Every Friday morning, our school would meet in the Commons for an hour or so, and students were encouraged to preform songs, skits, and magic tricks, etc. On this Friday, a rambunctious bunch of punks took to the stage for a few numbers. While I don’t remember the set list, I distinctly remember how they ended the show: In one high note, the singer sang into the mic: “Classic rock suuuuuucks”.

A flurry of grumbles and threats erupted from the hippie crowd. Teachers did their best to quell the tension, and I rolled my eyes at the hilarity of it all. The following assembly, a plaid-clad hippie and his friend played Simple Man by Lynyrd Skynyrd, and ended with a hurried speech on all the reasons Blink 182 was the “worst band ever”.

A few days later, one of the punks dressed up in a plaid jacket, dirty jeans, and carried around a pack of cigarettes all day. He called himself Spade– a direct take on one of the hippie’s nicknames – Ace (I can’t make this stuff up!). The hippies, of course, took direct offense to this, and made murmurs of retaliation. Luckily though, our school wasn’t Degrassi and so nothing tragic ever came from the feud, and by graduation we were all best buds. Okay not quite, but we did all go to the same prom party. Great times!

What did I take from all of this? Music + fashion are inseparable, and the way we dress is absolutely a reflection of the subculture to which we choose to identify, especially when we’re 16. In hands of adolescent males, this is a recipe for silly hatefulness and testosterone wars. I can still see this exact scenario playing out in high schools across the world. Maybe Emo kids are are feuding with Hipsters. But today, on St. Valentine’s day, let’s set an example for another way, kids!

Listen here, new country music lovers – I don’t like your music. You might even say I think it sucks. But that doesn’t mean we can’t be pals. I may not like your Faith Hill or your Blake Shelton, your sparkly cowboy hats or your “sexy” tractors. But I love your boots and I love your jean jackets, I love your fine leather and I love your handsome cowboys. I even have the occasional soft spot for your Taylor Swift. So let’s not feud, and let’s not fight. Let’s celebrate our shared interests, like Johnny Cash and Dolly Parton! And most of all, let’s do it in love. Because, as Dolly would say, if we’ve got real love, “we’ve got everything we need”.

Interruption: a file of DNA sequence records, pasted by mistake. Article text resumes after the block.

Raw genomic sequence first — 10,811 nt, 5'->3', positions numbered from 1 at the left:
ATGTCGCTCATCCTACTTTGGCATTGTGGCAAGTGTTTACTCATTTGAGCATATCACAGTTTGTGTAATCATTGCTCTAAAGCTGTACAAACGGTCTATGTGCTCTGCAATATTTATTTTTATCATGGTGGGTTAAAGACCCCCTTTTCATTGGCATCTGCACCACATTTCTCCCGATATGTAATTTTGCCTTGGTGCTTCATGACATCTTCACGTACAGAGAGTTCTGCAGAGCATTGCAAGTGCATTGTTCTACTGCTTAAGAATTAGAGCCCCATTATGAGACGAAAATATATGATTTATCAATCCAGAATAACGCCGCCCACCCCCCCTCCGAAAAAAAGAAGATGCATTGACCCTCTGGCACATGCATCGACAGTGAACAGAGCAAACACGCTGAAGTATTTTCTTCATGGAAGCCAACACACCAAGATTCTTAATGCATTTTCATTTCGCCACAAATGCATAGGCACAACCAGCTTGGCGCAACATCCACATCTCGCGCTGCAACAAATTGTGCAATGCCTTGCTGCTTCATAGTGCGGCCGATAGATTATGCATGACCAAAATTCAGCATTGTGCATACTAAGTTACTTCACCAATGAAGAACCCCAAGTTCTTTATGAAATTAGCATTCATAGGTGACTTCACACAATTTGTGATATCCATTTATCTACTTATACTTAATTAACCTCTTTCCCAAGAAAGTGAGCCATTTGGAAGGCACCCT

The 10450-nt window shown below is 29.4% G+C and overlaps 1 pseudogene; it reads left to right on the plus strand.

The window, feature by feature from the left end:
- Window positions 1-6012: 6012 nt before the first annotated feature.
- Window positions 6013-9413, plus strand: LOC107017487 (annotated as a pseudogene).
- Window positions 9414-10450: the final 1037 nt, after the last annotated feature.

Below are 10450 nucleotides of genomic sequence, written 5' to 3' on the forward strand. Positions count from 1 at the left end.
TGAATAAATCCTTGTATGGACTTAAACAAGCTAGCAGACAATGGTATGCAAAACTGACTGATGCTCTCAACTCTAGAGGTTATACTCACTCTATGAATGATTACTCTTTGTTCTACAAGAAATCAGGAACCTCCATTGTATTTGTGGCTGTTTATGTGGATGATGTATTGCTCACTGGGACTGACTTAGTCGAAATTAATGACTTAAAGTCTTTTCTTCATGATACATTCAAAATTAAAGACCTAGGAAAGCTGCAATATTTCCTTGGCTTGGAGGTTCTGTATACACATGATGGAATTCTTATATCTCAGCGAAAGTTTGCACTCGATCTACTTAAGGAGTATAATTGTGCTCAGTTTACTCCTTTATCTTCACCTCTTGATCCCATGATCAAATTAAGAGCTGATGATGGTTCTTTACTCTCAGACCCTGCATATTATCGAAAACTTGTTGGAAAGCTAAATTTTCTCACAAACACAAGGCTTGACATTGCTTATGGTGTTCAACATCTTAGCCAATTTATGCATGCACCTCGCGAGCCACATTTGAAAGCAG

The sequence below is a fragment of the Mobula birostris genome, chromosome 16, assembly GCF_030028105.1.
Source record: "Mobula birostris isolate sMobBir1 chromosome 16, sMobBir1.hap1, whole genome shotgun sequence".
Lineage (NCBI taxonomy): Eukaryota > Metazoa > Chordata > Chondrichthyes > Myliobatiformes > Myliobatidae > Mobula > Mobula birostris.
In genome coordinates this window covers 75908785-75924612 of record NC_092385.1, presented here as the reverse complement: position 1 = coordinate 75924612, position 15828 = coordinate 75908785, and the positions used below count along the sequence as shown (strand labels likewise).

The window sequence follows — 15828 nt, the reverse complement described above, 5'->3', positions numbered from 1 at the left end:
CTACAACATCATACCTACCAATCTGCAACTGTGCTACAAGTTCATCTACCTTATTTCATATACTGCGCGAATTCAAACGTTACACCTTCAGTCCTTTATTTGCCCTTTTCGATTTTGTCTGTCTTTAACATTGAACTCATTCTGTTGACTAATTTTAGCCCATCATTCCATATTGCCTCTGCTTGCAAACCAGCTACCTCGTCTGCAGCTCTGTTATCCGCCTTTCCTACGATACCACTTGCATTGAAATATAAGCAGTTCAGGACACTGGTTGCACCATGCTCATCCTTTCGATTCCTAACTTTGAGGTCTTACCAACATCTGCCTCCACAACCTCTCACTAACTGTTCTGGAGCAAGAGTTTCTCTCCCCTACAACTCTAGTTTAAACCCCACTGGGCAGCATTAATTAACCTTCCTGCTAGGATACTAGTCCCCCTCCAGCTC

Happy Valentine’s Day guys!

Outfit breakdown: Ralph Lauren Skirt, Parasuco Jean Jacket, vintage top – all, as always, thrifted.

Newsies & Streetwalkers

February 9, 2012 — 12 Comments

Since going on a strictly-thrift shopping diet, my style has become just a little more adventurous. I’m taking more risks and having more fun with what I wear everyday. I can identify two reasons for this: 1) I can take a risk with minimal financial investment, and 2) Thrift stores just prompt more ideas. They are home to a variety of styles and trends from pretty much every era – I’d call them the original Pinterest.

That said, I still approach certain trends with (often ridiculous) hesitation. I was afraid to wear shorts with tights because I worried I’d look like Peter Pan. I was afraid to wear my new billowy silk blouse because all I could hear was “Puffy Shirt!”. I was afraid to wear my Oxfords because I thought I’d look like a Newsie (then I realized looking like a Newsie would be five kinds of awesome). And, up until recently, I was afraid to wear cheetah, leopard, or any kind of animal print for fear I’d end up looking like, well, a lady of the night.

Cheetah print is tricky – it can go from classic to classless in a few short inches. But it always catches my eye, and I’ve always wanted an excuse to give it a try. Enter my latest thrifty-find. Three things about this dress: It’s 1980s Maggy London, it’s 100% silk, and all it cost me was a five dollar bill at the Salvation Army.